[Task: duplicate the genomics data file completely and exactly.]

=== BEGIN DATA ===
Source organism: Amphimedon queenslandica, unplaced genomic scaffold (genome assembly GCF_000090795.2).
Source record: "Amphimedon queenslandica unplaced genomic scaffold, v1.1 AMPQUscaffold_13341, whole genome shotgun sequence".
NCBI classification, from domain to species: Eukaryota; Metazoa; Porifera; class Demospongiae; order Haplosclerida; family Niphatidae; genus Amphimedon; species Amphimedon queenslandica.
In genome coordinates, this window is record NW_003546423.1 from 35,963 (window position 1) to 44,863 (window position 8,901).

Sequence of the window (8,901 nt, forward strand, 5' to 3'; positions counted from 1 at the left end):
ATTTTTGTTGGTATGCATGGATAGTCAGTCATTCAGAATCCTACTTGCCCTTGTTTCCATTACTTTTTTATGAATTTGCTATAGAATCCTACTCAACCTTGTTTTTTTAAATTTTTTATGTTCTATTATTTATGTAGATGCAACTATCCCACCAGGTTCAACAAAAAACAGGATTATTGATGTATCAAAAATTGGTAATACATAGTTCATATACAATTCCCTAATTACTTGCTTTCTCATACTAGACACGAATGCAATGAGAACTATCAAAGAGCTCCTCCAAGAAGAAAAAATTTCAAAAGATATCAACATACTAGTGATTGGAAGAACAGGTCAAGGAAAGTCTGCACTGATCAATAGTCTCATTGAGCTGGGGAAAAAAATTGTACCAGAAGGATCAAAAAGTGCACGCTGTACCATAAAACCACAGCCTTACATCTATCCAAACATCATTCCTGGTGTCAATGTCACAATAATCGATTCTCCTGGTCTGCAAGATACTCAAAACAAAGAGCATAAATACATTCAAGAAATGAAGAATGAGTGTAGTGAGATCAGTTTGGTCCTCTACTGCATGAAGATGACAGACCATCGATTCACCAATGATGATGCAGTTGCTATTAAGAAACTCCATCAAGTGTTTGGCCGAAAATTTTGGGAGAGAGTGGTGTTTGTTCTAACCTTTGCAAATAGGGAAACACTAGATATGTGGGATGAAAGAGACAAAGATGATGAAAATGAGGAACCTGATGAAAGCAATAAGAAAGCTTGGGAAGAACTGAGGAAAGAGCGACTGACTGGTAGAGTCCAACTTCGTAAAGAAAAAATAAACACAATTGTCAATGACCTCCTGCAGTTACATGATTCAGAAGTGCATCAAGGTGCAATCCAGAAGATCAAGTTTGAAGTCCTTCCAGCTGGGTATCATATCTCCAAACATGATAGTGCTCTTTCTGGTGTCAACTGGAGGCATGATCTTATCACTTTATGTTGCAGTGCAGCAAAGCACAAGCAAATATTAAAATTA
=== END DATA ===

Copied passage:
Source organism: Amphimedon queenslandica, unplaced genomic scaffold (genome assembly GCF_000090795.2).
Source record: "Amphimedon queenslandica unplaced genomic scaffold, v1.1 AMPQUscaffold_13341, whole genome shotgun sequence".
NCBI classification, from domain to species: Eukaryota; Metazoa; Porifera; class Demospongiae; order Haplosclerida; family Niphatidae; genus Amphimedon; species Amphimedon queenslandica.
In genome coordinates, this window is record NW_003546423.1 from 35,963 (window position 1) to 44,863 (window position 8,901).

Sequence of the window (8,901 nt, forward strand, 5' to 3'; positions counted from 1 at the left end):
ATTTTTGTTGGTATGCATGGATAGTCAGTCATTCAGAATCCTACTTGCCCTTGTTTCCATTACTTTTTTATGAATTTGCTATAGAATCCTACTCAACCTTGTTTTTTTAAATTTTTTATGTTCTATTATTTATGTAGATGCAACTATCCCACCAGGTTCAACAAAAAACAGGATTATTGATGTATCAAAAATTGGTAATACATAGTTCATATACAATTCCCTAATTACTTGCTTTCTCATACTAGACACGAATGCAATGAGAACTATCAAAGAGCTCCTCCAAGAAGAAAAAATTTCAAAAGATATCAACATACTAGTGATTGGAAGAACAGGTCAAGGAAAGTCTGCACTGATCAATAGTCTCATTGAGCTGGGGAAAAAAATTGTACCAGAAGGATCAAAAAGTGCACGCTGTACCATAAAACCACAGCCTTACATCTATCCAAACATCATTCCTGGTGTCAATGTCACAATAATCGATTCTCCTGGTCTGCAAGATACTCAAAACAAAGAGCATAAATACATTCAAGAAATGAAGAATGAGTGTAGTGAGATCAGTTTGGTCCTCTACTGCATGAAGATGACAGACCATCGATTCACCAATGATGATGCAGTTGCTATTAAGAAACTCCATCAAGTGTTTGGCCGAAAATTTTGGGAGAGAGTGGTGTTTGTTCTAACCTTTGCAAATAGGGAAACACTAGATATGTGGGATGAAAGAGACAAAGATGATGAAAATGAGGAACCTGATGAAAGCAATAAGAAAGCTTGGGAAGAACTGAGGAAAGAGCGACTGACTGGTAGAGTCCAACTTCGTAAAGAAAAAATAAACACAATTGTCAATGACCTCCTGCAGTTACATGATTCAGAAGTGCATCAAGGTGCAATCCAGAAGATCAAGTTTGAAGTCCTTCCAGCTGGGTATCATATCTCCAAACATGATAGTGCTCTTTCTGGTGTCAACTGGAGGCATGATCTTATCACTTTATGTTGCAGTGCAGCAAAGCACAAGCAAATATTAAAATTA